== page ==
By David McDougall, senior business development manager, photovoltaic group, H.B. Fuller
Although adhesives and sealants are small pieces of the solar module installation process, they play a big part in the quality, reliability and lifespans of modules. Despite this, their roles in crafting and installing modules is often not fully understood. To make the most of installations, it’s critical for installers to understand how these materials can help complete successful projects that withstand extreme temperatures and conditions for decades.
Let’s dive into what into what installers need to know about PV/solar adhesives and sealants before starting their next project.
Waterproofing the roof
The primary purpose of sealants is to waterproof the roof, which is crucial for ensuring a clean install and a long-lasting bond. To produce a solid hold, create a dam with a bondline thick enough (at least 2 to 3 mm) to hold off water. Be careful not to make the bond too thick, otherwise it’s susceptible to cohesion failures.
The sealant’s temperature is also a factor in the installation process. It’s important to apply it to the flashing as close to room temperature as possible, since low temperature can attract condensation while high temperature can flash off some of the cure chemistry.
While these principals—creating a dam and accounting for temperature—are not always practical due to the unpredictable nature of installations, they should be adhered to as often as possible to achieve reliable holds.
It may seem obvious, but understanding the different materials to be bonded, or substrates, along with the roof and solar mounting systems, goes a long way in terms of identifying which adhesive is right for your project. Some of the most common solutions include:
MS polymers: Used in roof materials like asphalt and are better suited for projects with low surface area.
Silicones: Ideal for projects with metal-to-metal systems.
Butyl solutions: Versatile solvent that’s compatible with a wide range of resins. Used in architectural, household and industrial markets.
Extreme temperatures and conditions
No matter where solar modules are placed throughout the country, they will be exposed to harsh conditions—both weather- and system-related. That’s why understanding various weather and project conditions plays a key role in successful installations. There are numerous settings to account for, but a few conditions to keep top of mind are:
Ambient conditions: These can impact the cure. Heat plays a role, but humidity is the primary condition that affects the speed of the cure (see the graph to the right).
Cleanliness: Greater cleanliness results in better adhesion. After all, roofs can be messy, so do what you can to have a clean, dry surface.
Carrying load: Although bolts and hardware will be the primary load carrying component, adhesives and sealants play a role here. They can also contribute to dampening loads of wind to the hardware.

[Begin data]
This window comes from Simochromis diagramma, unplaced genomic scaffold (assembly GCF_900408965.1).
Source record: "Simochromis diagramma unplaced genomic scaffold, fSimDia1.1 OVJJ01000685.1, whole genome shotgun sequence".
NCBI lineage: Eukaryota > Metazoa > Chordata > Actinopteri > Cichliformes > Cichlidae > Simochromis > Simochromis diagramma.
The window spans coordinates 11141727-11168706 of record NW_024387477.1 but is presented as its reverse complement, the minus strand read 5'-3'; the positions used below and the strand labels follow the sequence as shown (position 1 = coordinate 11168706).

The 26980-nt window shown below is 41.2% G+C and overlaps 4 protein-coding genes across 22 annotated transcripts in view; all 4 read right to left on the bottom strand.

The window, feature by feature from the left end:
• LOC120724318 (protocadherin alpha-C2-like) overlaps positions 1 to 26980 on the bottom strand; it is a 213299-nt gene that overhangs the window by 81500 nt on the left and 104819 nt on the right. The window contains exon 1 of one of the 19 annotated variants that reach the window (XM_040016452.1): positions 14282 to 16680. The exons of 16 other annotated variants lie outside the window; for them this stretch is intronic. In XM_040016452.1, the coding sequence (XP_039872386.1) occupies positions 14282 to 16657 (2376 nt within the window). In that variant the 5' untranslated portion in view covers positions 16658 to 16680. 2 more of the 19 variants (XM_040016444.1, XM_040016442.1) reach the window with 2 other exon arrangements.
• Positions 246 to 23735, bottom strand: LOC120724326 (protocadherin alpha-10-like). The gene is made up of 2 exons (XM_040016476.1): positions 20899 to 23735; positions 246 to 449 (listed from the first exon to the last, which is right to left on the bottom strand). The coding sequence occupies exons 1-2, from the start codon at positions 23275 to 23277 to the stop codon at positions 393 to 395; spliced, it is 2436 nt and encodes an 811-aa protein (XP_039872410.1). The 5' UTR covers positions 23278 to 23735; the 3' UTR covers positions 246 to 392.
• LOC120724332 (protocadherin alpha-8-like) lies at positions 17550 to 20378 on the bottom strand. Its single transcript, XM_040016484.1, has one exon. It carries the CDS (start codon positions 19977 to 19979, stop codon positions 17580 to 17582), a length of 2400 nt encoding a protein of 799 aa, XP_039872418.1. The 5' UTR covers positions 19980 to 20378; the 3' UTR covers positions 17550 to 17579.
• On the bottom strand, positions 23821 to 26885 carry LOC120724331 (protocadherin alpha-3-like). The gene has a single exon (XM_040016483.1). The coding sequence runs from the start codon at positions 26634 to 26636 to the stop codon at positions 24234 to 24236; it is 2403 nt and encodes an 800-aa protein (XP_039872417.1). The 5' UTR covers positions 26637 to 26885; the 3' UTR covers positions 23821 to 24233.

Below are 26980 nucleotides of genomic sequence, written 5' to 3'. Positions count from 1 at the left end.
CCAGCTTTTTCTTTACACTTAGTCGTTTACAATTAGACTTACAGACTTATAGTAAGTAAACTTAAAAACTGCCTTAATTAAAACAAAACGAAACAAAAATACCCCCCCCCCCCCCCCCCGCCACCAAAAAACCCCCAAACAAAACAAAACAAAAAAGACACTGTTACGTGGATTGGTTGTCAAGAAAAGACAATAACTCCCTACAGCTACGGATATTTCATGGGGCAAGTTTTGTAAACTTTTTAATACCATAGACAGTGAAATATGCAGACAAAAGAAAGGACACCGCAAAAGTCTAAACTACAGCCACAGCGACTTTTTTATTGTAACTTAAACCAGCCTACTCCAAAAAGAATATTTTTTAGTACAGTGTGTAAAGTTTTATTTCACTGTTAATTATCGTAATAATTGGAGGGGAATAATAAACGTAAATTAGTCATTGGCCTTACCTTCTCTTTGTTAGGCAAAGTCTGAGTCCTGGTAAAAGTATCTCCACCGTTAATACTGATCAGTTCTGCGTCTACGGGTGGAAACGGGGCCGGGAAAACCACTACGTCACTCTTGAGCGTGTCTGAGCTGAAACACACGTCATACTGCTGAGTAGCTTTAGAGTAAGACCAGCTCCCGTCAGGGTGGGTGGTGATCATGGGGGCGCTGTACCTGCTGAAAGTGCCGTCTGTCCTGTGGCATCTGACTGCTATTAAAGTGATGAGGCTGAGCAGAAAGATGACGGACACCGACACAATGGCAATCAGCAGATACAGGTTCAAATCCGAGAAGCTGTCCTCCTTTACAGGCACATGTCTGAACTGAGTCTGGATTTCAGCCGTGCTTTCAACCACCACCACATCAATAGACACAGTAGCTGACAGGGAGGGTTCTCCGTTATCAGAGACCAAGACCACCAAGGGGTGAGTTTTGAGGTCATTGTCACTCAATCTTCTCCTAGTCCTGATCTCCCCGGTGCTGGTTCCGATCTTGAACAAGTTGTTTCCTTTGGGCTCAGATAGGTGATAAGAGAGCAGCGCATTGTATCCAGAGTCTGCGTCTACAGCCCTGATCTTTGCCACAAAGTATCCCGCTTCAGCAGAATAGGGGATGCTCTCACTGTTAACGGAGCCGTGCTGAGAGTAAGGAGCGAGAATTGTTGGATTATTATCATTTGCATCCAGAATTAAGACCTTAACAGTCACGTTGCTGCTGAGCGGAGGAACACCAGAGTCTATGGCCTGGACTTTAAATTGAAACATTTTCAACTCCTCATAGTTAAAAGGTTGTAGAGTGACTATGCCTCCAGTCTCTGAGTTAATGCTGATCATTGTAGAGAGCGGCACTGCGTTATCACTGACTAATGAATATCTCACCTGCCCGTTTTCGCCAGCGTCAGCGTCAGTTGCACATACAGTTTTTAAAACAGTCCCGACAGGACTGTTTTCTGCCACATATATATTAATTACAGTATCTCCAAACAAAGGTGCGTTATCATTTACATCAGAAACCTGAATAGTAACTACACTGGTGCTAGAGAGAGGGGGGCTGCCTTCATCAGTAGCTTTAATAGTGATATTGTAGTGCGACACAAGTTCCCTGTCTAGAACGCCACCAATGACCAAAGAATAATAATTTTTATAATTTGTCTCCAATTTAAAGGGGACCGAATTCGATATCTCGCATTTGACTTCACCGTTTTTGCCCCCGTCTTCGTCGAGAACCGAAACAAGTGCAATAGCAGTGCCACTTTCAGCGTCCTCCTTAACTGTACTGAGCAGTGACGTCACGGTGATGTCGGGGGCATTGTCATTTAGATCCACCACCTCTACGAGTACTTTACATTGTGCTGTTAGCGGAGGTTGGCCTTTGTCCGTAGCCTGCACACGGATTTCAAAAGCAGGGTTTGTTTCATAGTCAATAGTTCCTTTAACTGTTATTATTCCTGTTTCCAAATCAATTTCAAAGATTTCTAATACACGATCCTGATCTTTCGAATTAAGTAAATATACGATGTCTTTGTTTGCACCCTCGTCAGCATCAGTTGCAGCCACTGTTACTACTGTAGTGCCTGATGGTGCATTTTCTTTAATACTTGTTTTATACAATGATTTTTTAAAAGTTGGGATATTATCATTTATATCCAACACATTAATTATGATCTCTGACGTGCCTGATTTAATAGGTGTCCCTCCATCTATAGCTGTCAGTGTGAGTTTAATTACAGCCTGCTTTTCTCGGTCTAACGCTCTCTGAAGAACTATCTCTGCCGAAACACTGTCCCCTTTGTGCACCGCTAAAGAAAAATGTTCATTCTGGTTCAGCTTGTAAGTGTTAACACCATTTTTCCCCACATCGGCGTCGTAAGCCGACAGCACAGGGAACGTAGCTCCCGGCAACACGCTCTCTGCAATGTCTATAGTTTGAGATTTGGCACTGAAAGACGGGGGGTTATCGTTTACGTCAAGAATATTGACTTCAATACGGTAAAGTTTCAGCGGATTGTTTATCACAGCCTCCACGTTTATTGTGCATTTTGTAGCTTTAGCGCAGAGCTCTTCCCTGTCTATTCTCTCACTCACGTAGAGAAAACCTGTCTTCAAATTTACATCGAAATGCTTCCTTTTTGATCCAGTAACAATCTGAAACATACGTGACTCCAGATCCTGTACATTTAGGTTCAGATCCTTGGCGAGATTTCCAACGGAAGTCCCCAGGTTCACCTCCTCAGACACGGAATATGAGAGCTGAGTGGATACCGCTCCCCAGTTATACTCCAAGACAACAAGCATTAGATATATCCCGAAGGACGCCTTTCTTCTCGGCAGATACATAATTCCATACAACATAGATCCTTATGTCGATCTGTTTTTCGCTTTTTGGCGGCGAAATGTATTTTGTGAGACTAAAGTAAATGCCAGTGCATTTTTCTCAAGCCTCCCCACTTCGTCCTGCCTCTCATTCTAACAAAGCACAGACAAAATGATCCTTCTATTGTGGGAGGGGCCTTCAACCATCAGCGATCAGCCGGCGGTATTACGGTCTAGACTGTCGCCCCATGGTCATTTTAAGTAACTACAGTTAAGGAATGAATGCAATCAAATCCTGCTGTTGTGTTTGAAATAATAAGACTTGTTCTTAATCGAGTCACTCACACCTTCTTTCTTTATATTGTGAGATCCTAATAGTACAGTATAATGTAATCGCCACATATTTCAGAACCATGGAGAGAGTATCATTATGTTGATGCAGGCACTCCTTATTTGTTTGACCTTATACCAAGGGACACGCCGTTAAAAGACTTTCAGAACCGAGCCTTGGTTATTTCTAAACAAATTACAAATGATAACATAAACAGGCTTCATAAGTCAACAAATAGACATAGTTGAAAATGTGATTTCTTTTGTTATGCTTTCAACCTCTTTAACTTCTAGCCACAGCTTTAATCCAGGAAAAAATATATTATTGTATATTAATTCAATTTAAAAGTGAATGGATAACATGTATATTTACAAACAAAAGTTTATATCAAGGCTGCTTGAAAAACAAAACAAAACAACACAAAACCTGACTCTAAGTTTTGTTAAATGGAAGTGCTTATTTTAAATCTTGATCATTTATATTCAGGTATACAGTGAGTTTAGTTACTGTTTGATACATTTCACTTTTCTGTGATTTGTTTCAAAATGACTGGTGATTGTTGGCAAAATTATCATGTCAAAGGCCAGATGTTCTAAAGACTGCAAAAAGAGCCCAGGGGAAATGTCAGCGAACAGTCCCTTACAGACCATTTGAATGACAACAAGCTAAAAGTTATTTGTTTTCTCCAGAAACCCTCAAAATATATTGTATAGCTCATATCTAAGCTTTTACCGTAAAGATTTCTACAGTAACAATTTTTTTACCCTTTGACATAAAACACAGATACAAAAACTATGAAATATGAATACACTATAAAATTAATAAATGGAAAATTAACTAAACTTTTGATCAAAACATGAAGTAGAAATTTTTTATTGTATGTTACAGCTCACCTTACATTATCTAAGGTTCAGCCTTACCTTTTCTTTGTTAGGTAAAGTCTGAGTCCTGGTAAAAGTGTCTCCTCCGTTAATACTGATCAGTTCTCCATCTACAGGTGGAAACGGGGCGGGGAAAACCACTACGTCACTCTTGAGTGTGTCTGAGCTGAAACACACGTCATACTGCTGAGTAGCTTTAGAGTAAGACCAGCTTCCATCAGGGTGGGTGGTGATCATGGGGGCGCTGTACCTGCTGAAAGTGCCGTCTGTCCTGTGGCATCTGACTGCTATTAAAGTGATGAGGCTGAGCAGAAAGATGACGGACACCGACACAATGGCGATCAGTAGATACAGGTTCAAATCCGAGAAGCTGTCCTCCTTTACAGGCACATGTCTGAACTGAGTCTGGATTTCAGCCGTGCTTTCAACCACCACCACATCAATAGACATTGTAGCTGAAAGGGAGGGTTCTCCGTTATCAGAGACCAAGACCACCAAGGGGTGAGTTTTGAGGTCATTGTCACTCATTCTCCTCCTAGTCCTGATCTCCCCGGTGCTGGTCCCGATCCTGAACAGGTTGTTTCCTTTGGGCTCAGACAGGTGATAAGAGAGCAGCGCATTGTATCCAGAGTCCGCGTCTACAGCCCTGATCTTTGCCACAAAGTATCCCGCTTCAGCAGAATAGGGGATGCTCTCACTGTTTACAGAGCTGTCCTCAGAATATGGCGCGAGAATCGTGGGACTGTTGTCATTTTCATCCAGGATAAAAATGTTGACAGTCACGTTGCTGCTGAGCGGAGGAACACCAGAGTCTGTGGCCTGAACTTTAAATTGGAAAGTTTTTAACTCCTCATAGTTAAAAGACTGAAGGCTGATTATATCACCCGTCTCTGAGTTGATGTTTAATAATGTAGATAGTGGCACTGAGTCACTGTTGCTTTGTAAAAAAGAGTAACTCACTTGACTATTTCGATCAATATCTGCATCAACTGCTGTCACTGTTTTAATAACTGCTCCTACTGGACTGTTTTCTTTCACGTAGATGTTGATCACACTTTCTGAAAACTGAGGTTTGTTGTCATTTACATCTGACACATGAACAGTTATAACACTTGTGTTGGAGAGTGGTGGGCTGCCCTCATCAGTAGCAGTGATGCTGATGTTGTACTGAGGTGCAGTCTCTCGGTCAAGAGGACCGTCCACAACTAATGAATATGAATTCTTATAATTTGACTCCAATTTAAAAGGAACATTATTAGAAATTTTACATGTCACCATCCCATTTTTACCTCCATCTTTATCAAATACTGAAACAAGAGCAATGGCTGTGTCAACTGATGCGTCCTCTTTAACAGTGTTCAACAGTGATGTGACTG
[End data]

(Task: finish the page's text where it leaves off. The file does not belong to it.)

Speeding up the process to lower costs
Installation is a costly procedure. The Office of Energy Efficiency and Renewable Energy’s On the Path to SunShot series, part of the organization’s SunShot Initiative, found installed systems prices in 2015 were highest for residential ($3.10/W), then commercial ($2.20/W), then utility ($1.80/W). The installation process can be responsible for up to 30 percent of those prices; labor alone is responsible for roughly half of installation’s expenses. These high expenses make streamlining installation one of the industry’s big priorities.
One way to lower installation costs is by having materials suppliers, such as H.B. Fuller, customize a package or installation process that integrates with an installer’s procedure. With this method, the sealing process is incorporated into the overall process, speeding up installation and reducing labor hours, which in turn lowers installation costs.
Adhesives and sealants: Holding it all together
A greater grasp on applying adhesives, identifying the best substrates for projects, and accounting for extreme weather and conditions are all crucial pieces of a successful installation. Installers who make a point of thoroughly understanding how adhesives impact installations will better positions themselves to install modules that are reliable, efficient and long-lasting.
To learn more about PV/Solar adhesives, visit www.hbfuller.com/solar.
David McDougall is the senior business development manager for H.B. Fuller’s photovoltaic group. The company has been a leading provider of adhesives, sealants, and specialty chemicals for over a century and serves customers in engineering, electronic and assembly materials, hygiene, construction, automotive, packaging and other consumer businesses. With the purchase of TONSAN Adhesive Inc. in 2014, the company has become a major player in the market for solar products worldwide.